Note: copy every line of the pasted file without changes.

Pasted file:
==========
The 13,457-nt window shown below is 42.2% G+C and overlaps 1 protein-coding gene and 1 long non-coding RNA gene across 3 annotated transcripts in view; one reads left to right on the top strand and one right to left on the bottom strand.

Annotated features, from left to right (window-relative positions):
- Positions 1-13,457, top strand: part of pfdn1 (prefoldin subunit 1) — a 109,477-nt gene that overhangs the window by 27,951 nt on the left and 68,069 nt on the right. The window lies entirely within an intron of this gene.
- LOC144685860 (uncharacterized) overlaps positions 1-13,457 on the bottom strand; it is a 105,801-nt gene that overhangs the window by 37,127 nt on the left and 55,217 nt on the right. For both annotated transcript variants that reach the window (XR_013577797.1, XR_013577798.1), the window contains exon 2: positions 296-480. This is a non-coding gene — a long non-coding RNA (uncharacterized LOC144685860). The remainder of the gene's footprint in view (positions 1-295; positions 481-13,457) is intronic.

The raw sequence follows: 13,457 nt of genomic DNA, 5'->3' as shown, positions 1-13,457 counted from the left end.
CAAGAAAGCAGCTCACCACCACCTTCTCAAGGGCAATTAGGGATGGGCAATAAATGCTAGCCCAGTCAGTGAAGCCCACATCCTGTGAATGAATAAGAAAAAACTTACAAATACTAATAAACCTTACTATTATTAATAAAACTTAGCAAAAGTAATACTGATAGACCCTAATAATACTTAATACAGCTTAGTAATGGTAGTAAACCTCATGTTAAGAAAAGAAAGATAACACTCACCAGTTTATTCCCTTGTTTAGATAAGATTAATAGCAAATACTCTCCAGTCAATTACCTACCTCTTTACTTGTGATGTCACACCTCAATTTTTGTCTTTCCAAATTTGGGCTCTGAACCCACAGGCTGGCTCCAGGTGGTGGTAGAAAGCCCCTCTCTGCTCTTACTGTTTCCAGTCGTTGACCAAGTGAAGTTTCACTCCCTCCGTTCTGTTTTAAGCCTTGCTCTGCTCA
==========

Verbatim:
The 13,457-nt window shown below is 42.2% G+C and overlaps 1 protein-coding gene and 1 long non-coding RNA gene across 3 annotated transcripts in view; one reads left to right on the top strand and one right to left on the bottom strand.

Annotated features, from left to right (window-relative positions):
- Positions 1-13,457, top strand: part of pfdn1 (prefoldin subunit 1) — a 109,477-nt gene that overhangs the window by 27,951 nt on the left and 68,069 nt on the right. The window lies entirely within an intron of this gene.
- LOC144685860 (uncharacterized) overlaps positions 1-13,457 on the bottom strand; it is a 105,801-nt gene that overhangs the window by 37,127 nt on the left and 55,217 nt on the right. For both annotated transcript variants that reach the window (XR_013577797.1, XR_013577798.1), the window contains exon 2: positions 296-480. This is a non-coding gene — a long non-coding RNA (uncharacterized LOC144685860). The remainder of the gene's footprint in view (positions 1-295; positions 481-13,457) is intronic.

The raw sequence follows: 13,457 nt of genomic DNA, 5'->3' as shown, positions 1-13,457 counted from the left end.
CAAGAAAGCAGCTCACCACCACCTTCTCAAGGGCAATTAGGGATGGGCAATAAATGCTAGCCCAGTCAGTGAAGCCCACATCCTGTGAATGAATAAGAAAAAACTTACAAATACTAATAAACCTTACTATTATTAATAAAACTTAGCAAAAGTAATACTGATAGACCCTAATAATACTTAATACAGCTTAGTAATGGTAGTAAACCTCATGTTAAGAAAAGAAAGATAACACTCACCAGTTTATTCCCTTGTTTAGATAAGATTAATAGCAAATACTCTCCAGTCAATTACCTACCTCTTTACTTGTGATGTCACACCTCAATTTTTGTCTTTCCAAATTTGGGCTCTGAACCCACAGGCTGGCTCCAGGTGGTGGTAGAAAGCCCCTCTCTGCTCTTACTGTTTCCAGTCGTTGACCAAGTGAAGTTTCACTCCCTCCGTTCTGTTTTAAGCCTTGCTCTGCTCA